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He called us.
He was up in a tree in front of our apartment building and came down when he saw us. We brought him in to give him some food. He immediately behaved like our house was also his. In half an hours time he was already using a big pot from one of our plants as his toilet. Nobody had taught him that. We later found out that he had come from a couple of blocks away where his mother and brothers lived as stray cats. The rest of them were afraid, and ran away if we got closer than a few meters. He was the only one perfectly comfortable with us. A few days later we decided to take him back outside and see if he wants to return to his family. After a few hours, when we went back to check on him, he came running towards us.
It was clear that he wanted to be with us. We lived happily for the next month, and sometimes it seemed he absorbed all of our time. But then we had to move and took him to one of our mothers, who lives in a different city. From our trips to the vet we knew he din’t like being in a car, so we decided to take him by train. He wasn’t for a moment scared, in fact he actually seemed to be enjoying the train ride, looking out the window and trying to climb up the luggage rack. After he entered the house he immediately acted as if he owned the place. Most cats get stressed out by changing residence, and it takes them at least a few days to adjust, but he never even flinched. Next day he took control of the yard and was already climbing over the fence to the neighbours, and sometimes even seemed to dominate the dog, in spite of the fact that he had lived in an apartment with us.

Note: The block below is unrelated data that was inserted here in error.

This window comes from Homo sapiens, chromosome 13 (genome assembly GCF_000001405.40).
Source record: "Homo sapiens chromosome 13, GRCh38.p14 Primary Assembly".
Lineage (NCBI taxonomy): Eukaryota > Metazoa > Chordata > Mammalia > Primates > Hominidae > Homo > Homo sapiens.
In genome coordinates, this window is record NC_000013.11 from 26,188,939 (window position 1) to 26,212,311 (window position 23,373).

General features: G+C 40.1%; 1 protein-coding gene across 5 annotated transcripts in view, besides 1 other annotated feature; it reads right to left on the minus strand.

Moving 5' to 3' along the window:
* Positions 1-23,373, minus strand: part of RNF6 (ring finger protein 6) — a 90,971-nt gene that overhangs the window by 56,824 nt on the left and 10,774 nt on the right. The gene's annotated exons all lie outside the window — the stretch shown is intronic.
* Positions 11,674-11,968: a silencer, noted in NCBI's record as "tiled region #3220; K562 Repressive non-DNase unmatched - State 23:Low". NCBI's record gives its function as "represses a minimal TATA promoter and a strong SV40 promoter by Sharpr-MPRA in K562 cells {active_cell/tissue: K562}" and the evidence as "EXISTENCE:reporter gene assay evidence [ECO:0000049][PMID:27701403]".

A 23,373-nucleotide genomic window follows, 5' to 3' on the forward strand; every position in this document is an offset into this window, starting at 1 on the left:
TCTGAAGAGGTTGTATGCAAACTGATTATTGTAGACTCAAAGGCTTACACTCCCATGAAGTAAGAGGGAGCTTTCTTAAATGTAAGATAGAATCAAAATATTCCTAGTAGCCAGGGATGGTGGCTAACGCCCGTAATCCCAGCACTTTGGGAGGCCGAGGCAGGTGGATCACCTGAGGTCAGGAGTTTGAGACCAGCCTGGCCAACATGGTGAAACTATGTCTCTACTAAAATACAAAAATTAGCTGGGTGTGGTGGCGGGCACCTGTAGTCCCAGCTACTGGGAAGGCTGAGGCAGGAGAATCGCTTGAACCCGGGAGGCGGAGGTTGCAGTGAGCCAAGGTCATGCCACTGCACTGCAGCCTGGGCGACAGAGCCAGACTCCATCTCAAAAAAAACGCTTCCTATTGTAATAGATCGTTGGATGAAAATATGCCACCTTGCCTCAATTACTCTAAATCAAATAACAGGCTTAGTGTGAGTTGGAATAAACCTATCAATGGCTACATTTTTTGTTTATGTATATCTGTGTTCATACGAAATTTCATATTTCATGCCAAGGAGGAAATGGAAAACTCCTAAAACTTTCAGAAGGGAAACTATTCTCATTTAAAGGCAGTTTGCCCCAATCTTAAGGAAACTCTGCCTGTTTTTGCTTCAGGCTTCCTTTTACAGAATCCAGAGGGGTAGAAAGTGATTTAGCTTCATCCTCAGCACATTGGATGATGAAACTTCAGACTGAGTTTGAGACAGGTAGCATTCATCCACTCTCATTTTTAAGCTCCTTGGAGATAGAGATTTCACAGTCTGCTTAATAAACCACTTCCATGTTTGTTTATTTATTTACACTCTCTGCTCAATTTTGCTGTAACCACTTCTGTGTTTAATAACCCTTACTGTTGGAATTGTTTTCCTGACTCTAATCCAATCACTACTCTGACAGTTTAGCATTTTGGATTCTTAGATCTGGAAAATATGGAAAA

But most importantly he seemed to be the smartest kitten, or cat, we had ever met (up until that point or since), he was playful and understanding (he never woke us up asking for food even though we used to sleep until noon). All this and he was only four months old. We had high hopes for him. And rightfully so, he seemed to be growing into a healthy and beautiful tom. Because of the distance we only visited a couple of times in the following months, he adjusted very well, and seemed to be doing very well in his new surroundings, and everybody had grown very fond of him, except maybe the neighbours, who didn’t care for him passing through their yard.
A couple of month’s later, completely out of the blue, the mother decided to neuter him, even though we had repeatedly agreed before that she wouldn’t do it. After that, he wasn’t the same. Due to some other family business we only got to see him about four months later. He had shrunk in size and was smaller than he had been the last time we saw him six months before (which was quite remarkable considering he was barely a year old now and this should have been his growing period). He was a lot more distant with everybody and the joy from his eyes seemed to have gone away. He was constantly wounded, probably the work of the other cats and dogs in the neighbourhood.
A couple of weeks later he disappeared one night and we never saw him again. We heard rumours that one of the neighbour had killed him with a shovel, but we never found out what happened to him. It’s been almost a year now, but nobody saw him since.
People often say “he behaved like an animal”, when referring to somebody who has acted violently and stupidly. But no other animal behaves that way, as humans are the only ones who can operate with lies to justify behaviour. They can seamlessly integrate lies into their consciousness, and this allows them to do things no other species can.

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